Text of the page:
A League of Their Own: CD Baby Keeps Independent Musicians Paid in a Dog-Eat-Dog World
Bryce Dessner of The National performs on stage at British Summer Time Festival at Hyde Park on July 12, 2014 in London, United Kingdom. (Photo : Gus Stewart/Getty Images)
Of record labels in an ever-changing musical landscape, one company seems to take on a new label of its own, more of an "antithesis" to a more musical question. This, of course, being a well-known online distributor called CD Baby, a quiet force that's been putting so much music out it would astound even the most ignorant of music goers.
Believe it or not, some 325,000 recording artists, from genres touching on folk, rap, polka and bhangra have to pay respect to the service and, for a fee, the company not only sells digital and physical copies but also helps artists without a label or publisher collect royalties.
According to The New York Times, one of every six songs in the iTunes catalog is there because of the Baby. The service has also expanded to about 60 other music-downloading sites and with the explosion of streamed music and user-uploaded sites like YouTube, CD Baby has kept its recording artists paid.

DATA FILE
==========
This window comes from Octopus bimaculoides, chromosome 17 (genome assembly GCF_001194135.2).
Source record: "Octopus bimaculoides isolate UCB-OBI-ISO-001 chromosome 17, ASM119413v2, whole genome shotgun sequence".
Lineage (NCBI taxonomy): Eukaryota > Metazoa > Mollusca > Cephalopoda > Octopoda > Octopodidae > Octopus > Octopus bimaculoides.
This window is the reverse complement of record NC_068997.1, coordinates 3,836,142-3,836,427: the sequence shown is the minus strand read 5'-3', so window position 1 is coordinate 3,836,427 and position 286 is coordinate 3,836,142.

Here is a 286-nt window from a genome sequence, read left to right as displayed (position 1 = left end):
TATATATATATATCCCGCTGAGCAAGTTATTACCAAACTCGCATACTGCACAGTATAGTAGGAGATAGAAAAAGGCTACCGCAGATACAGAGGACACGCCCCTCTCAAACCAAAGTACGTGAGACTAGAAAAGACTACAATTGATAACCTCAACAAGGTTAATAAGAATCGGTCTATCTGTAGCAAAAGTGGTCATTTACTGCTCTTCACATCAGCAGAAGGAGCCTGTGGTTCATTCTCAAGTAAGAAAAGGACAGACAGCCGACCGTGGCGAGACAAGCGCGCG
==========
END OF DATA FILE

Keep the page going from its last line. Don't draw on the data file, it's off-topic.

"We're the antilabel in a lot of respects," says Tracy Maddux, the company's chief executive, to the Times.
"We've been doing this longer than anyone else, and with five million tracks in our catalog, we're a lot bigger than anyone else [in the same niche]. But we know that things are changing rapidly and that we can't stand still," she continued.
Some of its recent artists have included Bon Iver, the National, Jack Johnson, Sara Bareilles, the Antlers and Macklemore. Major players like Macklemore have used the Baby as a jumping off point for their early releases.
And with a resume so heavy it could sink a ship, how could CD Baby not succeed among its peers?
Well, it remains a major force on the internet and is highly endowed to its earliest contributors.
So with a nod to the Baby from an artist himself, we salute you and all you continue to do for us recording artists in the music world.
A CD Baby band and band to recurring feature Bryce Dessner, The National, can take us out.